The term ‘professional love’ was coined by Dr Jools Page as part of a research project, talking to Early Years professionals across England during 2015. One of the aims of Dr Jools Page and her team was to investigate whether media coverage around sex abuse scandals had resulted in wariness and impacted on relationships with the children in our care. She wanted to understand how professionals felt about ‘loving’ children in a professional capacity.
The survey, completed by 793 professionals, was ground-breaking. The results found that 95% of professionals believed that demonstrating affection towards children was an important part of practice in Early Years. Unfortunately, 10% of respondents worried about false accusations.
Interestingly, respondents gave lots of different meanings to the term ‘professional love’ which is what we are going to consider now…
What does professional love look like in the current Early Years climate?
Perhaps the word ‘love’ has connotations that some professionals feel uncomfortable with. Could there be confusion between the love expressed between parent and child and that seen and felt in Early Years settings? Love can be displayed often without us even realising.
How many of us respond to the needs of children with…
- Time and attention
- Tuning in
- A desire to help a child achieve their best
- Celebrating achievements
As professionals, we are complimenting the love and care children experience with their primary care giver. However, there are two important points to consider here…
- Not all children have loving, secure attachments with their primary caregiver. These children may need and require a different approach from us in order to diminish the effects. Children require a safe space, a haven where their needs are met and emotional stress minimised.
- Professionals will have had different experiences, as a child and adult. Our ability to express and reciprocate professional love can be affected by our prior lived experiences. We need to focus on the needs of the child rather than our own. If a child needs a cuddle, we can provide this, but if we need a cuddle, it is not appropriate to use a child to meet our emotional needs.
Why is professional love important in Early Years?
All children need and deserve to have their emotional needs met whilst in our care. Our role is to nurture, enable and value children, respecting that each child is unique, joining us with different experiences and needs, some of which we may not be aware of.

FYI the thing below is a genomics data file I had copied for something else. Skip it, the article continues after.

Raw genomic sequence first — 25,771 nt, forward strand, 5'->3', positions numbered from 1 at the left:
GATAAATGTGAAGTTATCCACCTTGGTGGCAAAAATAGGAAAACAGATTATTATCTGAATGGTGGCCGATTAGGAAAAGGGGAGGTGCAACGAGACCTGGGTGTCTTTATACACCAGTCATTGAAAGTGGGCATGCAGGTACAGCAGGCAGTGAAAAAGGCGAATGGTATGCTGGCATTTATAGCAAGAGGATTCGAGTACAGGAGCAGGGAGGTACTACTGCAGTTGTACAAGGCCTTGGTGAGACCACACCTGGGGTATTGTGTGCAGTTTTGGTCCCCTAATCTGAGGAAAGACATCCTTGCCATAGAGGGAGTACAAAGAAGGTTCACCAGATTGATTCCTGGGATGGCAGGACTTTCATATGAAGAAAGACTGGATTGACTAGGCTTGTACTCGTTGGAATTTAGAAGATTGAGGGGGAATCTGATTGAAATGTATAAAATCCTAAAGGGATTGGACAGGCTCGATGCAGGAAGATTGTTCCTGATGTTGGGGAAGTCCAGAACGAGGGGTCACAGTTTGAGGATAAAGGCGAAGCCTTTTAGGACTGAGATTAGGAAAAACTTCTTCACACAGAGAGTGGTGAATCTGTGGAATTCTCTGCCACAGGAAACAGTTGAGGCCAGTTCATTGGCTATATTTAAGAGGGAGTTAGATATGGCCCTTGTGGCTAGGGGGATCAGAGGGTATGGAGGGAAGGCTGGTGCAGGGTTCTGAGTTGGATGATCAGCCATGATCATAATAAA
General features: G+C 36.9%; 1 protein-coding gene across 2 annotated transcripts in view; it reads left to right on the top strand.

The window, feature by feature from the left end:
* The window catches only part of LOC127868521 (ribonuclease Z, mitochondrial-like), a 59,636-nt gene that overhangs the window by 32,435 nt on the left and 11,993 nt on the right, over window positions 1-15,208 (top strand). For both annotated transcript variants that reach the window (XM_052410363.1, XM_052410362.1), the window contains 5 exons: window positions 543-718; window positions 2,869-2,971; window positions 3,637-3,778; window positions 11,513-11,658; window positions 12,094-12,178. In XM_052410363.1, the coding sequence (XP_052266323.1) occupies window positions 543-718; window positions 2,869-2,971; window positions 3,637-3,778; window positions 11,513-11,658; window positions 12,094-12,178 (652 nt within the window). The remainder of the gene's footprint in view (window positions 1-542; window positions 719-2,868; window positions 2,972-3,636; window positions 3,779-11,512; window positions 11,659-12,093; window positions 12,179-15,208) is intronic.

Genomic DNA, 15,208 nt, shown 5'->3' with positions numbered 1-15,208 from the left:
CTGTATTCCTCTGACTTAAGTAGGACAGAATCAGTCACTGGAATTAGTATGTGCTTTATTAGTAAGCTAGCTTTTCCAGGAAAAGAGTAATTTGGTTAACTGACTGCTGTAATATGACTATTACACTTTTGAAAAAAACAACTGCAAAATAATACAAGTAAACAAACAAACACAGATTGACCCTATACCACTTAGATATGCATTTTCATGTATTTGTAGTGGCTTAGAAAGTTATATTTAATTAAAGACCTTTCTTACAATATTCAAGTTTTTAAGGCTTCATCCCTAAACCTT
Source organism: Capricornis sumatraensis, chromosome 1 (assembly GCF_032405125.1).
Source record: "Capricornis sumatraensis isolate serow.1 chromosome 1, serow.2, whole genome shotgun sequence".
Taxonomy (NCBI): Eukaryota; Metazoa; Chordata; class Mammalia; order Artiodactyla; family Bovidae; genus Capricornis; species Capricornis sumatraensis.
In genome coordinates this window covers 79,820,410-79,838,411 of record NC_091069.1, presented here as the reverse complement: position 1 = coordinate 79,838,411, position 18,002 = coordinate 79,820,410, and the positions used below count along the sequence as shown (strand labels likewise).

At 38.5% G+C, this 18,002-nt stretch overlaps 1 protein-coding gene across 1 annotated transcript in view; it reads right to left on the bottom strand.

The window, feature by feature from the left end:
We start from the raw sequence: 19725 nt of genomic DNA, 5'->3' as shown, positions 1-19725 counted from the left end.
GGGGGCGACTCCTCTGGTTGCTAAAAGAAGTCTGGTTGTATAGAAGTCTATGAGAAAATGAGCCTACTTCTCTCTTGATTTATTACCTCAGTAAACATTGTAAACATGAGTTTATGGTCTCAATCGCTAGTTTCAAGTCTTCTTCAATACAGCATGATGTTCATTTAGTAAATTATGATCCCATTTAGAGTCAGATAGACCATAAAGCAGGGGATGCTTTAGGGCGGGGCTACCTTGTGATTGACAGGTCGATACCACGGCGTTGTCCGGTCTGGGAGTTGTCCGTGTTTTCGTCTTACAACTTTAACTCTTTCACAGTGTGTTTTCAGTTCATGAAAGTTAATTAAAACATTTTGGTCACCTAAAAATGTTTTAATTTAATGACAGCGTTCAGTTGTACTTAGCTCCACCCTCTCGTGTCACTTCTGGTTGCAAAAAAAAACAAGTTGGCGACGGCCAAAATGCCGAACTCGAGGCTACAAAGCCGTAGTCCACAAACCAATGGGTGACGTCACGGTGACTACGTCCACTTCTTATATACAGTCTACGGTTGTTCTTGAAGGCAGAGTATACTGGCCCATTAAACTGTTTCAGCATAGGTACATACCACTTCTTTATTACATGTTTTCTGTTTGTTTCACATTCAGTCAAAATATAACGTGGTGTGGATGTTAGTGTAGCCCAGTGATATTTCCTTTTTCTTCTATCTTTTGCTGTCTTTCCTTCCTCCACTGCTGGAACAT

Professional love enables children to…
- Develop emotionally
- Become resilient
- Understand that they are valued, helping them feel worthwhile
- Feel safe and secure, enabling them to feel relaxed and happy to play and learn
Our child centred positive interactions should be the foundation of everything in Early Years. Professional love, therefore, must be embedded in the culture and ethos of the setting, demonstrating a commitment to meeting the emotional needs of children.
Meeting the needs of our very youngest children in the education system can be stressful, tiring and emotionally draining. Recognising the strain on professionals means our focus should be on supervision processes and the adequacy of these. We must acknowledge whether professionals are emotionally able to engage in professionally loving practices as well as the impact of giving and receiving love.
Professionals need time and space to offload. This could be as part of the supervision process or at any point when they feel a need to talk. Leaders must be open to providing emotional support, understanding that professionals may need support to understand their own feelings in relation to the children. This is particularly important when safeguarding concerns arise. Professionals with a close relationship to the child, such as the Key Person, could be anxious, scared and full of self-doubt.
When we talk about professional love being the bedrock of the setting, radiating through the curriculum and culture, it means a collaborative approach is necessary. Reflecting on this as a team can help make sense of what professional love means to your setting. This includes how it is demonstrated, limitations, the impact and any challenges that could be faced.
Professional love still seems to be a term that is not widely used or understood within the sector. Could this stem from a lack of training? It’s evident that meeting the emotional needs of children is a high priority with Personal, Social and Emotional development being a prime area learning in the EYFS – so why aren’t we including professional love in Early Years training courses?
Increased dialogue around the subject of professional love is required to normalise the subject. When it becomes recognised as a valued part of our role, professional love will be seen as usual good practice, necessary for the learning and development of children. Initiating and engaging in critical discussion and reflection by all those working in Early Years, from those providing the care to those training the future workforce, is important in developing a whole sector approach to professional love. Normalising it will hopefully see the links with paedophilia diminish, with professionals feeling able to demonstrate love without fear of accusation.
Love is not often, if at all, mentioned in national or organisational policies. Why is this? Unfortunately, it raises the question of whether the sector is becoming academized through outcome driven processes. We need to acknowledge the ‘caring’ aspect of Early Years as being just as important as more academic areas of focus such as phonics and mathematics.
Emma Davis – January 2020